Blog: GB Energy meets its end; big six freeze prices; Pennon, South Staffs unite

In her news editor’s blog for Utility Week, Lois Vallely rounds up some of the big stories of the week (or in this case, the month).

At the end of November, GB Energy Supply met its end – the first of the new entrants to feel the sharp end of rising wholesale prices (as predicted by analysts in the summer).

Back in March, the company’s managing director Luke Watson had told Utility Week, somewhat brazenly, that it was “very conscious” of volatile wholesale prices, and was “monitoring them three times a day” – words which have since come back to bite.

A decline in wholesale gas and power prices in 2015 gave smaller suppliers an advantage, lulling them into a false sense of security, as they could buy energy at short notice while larger suppliers tend to purchase energy one or two years ahead. This led to cheap tariffs, which some are now struggling to sustain.

Independents have been quick to come forward and give their views on the demise of their peer, and make sure customers know that they are trustworthy...

Flow Energy managing director Andrew Beasley says: “What is important in light of this announcement is that customers do not now feel deterred from selecting challenger suppliers.”

Bristol Energy managing director Peter Haigh tells Utility Week reporter Saffron Johnson that companies “need to encourage customers to be curious about their provider and understand their ethos and values”.

Green Energy UK chief executive Doug Stewart says: “We have been in business since 2001, we have grown slowly and profitably within our own cash constraints. We have no debt. And because it’s been controlled and slow, its stable.”

Good Energy managing director David Brooks says: “This year we’ve seen some suppliers tempting customers with what appears to be loss-leading deals. But it’s clearly unsustainable. Wholesale power prices have spiked and, unless they can forward buy their power in times when it was cheaper; it is inevitable that those loss-leading suppliers will put their prices up.”

Some, such as Ecotricity and Ovo, have already been forced to increase costs because of rising wholesale prices, and others are bound to follow.

As if to add insult to injury, four suppliers – three of them big six – have done some good, announcing that they will freeze their prices until at least March.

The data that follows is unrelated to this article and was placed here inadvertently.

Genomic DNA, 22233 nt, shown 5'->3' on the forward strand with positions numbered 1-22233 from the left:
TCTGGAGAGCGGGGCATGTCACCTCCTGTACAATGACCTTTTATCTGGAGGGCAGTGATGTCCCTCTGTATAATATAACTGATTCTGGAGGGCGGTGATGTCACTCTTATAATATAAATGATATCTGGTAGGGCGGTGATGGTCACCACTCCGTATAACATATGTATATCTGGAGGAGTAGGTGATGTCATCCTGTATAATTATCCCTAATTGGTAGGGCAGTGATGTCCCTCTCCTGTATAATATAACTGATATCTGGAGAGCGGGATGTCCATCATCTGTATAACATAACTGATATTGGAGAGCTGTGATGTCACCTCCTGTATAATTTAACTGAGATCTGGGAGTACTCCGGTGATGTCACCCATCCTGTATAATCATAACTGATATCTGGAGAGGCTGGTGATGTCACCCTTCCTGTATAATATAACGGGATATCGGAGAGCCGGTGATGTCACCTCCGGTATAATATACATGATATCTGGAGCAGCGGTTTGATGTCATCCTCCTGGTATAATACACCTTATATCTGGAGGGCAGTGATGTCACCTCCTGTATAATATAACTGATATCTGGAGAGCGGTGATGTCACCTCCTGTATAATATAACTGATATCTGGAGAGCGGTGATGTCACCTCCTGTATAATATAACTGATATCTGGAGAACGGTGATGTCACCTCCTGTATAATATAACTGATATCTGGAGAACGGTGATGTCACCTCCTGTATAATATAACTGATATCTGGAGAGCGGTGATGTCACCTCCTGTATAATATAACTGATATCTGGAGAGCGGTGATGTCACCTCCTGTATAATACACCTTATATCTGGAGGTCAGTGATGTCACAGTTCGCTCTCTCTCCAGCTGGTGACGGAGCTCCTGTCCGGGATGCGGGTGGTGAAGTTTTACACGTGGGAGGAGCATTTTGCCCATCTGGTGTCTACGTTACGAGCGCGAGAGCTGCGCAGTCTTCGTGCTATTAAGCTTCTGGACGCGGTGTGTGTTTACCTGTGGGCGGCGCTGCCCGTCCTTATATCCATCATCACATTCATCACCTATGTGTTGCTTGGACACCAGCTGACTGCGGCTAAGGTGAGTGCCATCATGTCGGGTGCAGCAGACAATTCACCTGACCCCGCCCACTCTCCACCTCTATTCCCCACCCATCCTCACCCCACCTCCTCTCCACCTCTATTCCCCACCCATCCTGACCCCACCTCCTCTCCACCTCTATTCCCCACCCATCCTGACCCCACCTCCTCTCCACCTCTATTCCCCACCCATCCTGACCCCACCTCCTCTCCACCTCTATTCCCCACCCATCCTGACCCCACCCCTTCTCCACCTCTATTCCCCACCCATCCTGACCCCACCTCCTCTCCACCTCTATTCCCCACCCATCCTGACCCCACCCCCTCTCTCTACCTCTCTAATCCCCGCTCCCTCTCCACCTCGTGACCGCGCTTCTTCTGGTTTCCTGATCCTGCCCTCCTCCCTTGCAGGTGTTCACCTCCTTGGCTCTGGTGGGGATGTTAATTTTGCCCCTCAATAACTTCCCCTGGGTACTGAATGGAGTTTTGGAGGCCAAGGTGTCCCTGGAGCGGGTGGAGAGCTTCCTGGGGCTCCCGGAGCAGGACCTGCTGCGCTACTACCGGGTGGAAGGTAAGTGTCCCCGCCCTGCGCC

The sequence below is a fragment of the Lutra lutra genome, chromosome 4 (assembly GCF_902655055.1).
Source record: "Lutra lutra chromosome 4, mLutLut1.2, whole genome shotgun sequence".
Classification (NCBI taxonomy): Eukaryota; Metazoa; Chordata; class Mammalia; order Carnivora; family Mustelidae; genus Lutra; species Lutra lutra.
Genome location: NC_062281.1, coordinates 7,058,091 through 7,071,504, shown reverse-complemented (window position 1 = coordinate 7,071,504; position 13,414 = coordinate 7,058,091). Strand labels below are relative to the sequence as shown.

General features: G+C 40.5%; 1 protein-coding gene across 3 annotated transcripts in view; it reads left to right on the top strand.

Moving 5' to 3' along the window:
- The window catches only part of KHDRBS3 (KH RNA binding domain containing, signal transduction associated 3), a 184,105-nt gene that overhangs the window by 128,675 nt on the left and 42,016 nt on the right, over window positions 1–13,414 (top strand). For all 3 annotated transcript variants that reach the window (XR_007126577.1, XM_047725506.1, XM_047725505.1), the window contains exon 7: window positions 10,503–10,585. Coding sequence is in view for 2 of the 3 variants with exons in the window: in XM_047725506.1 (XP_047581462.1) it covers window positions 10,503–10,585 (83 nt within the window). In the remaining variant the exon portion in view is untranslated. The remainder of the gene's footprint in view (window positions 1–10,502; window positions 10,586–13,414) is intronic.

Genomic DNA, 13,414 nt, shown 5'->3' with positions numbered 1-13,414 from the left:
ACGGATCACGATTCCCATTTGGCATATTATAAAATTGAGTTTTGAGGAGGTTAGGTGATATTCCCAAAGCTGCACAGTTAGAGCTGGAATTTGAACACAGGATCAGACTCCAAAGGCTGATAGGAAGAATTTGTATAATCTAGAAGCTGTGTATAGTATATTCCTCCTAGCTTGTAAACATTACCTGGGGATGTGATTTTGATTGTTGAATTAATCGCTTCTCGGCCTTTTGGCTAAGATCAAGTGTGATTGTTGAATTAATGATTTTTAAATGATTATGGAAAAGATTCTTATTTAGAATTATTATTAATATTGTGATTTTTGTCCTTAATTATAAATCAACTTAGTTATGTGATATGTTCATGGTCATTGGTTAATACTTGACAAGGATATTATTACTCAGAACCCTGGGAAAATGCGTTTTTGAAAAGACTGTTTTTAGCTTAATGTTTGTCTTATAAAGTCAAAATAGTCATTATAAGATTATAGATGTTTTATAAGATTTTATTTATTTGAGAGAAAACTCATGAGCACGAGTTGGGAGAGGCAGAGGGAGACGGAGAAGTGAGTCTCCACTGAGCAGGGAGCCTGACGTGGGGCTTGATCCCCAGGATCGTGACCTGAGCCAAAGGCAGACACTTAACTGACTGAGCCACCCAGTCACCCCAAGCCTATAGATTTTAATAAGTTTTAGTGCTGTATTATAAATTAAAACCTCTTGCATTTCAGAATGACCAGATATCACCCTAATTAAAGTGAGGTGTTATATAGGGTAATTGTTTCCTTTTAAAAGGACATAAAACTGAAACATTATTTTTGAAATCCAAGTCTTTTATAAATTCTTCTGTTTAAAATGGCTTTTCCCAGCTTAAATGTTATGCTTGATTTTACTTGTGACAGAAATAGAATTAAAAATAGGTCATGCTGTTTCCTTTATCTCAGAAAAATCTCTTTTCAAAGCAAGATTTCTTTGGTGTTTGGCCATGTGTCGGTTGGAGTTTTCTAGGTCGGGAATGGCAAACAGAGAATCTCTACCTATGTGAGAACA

Good Energy threw down the gauntlet in October. SSE – the master of the price freeze – followed suit in November, and British Gas and Eon jumped on the bandwagon this week (how many metophors can you squeeze into one sentence?), increasing pressure on the remaining big six suppliers to do the same. This has been a refreshing run of stories, as we’re used to reporting on the big six increasing their prices at this time of year.

In an unlikely turn of events, Storm Angus caused the partial severing of the UK’s interconnector with France – it is believed that the cables were cut by a shipping dragging its anchor along the sea floor. Analysts at ICIS say this could bring down British power prices over the winter. ICIS power editor Jamie Stewart told Utility Week reporter Tom Grimwood the outage could mean UK power prices will be lower in delivery over the winter, because the outage will limit the amount of power that can be sent out of the country, so more supply will stay in the national market.

Strength in numbers

Meanwhile in the water sector, exciting news – Pennon is expanding its ever-growing water empire by joining forces with South Staffordshire Group, to create the fourth-largest retailer in the non-household retail market (the first, second and third being Water Plus, Castle Water and Business Stream respectively).

Pennon Group will retain an 80 per cent share and South Staffordshire Group will take the remaining 20 per cent in the enlarged Pennon Water Services. ‘Source for Business’ will be the out-of-area national brand name and in-area, the separate companies will retain their brand names – South West Water Business; Bournemouth Water Business; South Staffordshire Water Business; and Cambridge Water Business. The combined business will have around £170 million of revenue, and approximately 8 per cent of market share – 180,000 accounts.

The reason Pennon chose South Staffs? Strength in numbers.

Chief executive Chris Loughlin told me: “There is strength in being together, for economies of scale and to reduce our operating cost to serve. We want to move together with a like-minded company, and South Staffordshire has been renowned for being one of the more entrepreneurial parts of the water sector. They seem a good strategic fit for us.”

In other water consolidation news, an unexpected bidding war has broken out between Severn Trent and investment firm Ancala. Both are after water-only company Dee Valley, which analysts say is a “safe bet” investment in a time of political and financial uncertainty.

Dee Valley’s chief executive Ian Plenderleith told me: “We have become one of the better-performing companies, and in some cases the best-performing, in the sector. I am sure the current financial environment makes us – a well-performing company within a stable regulatory environment – an attractive proposition.”

As it stands, Severn Trent looks likely to emerge victorious.

Oh, we also found out how much Castle Water will buy Thames Water’s business customers for – it’s £99 million.

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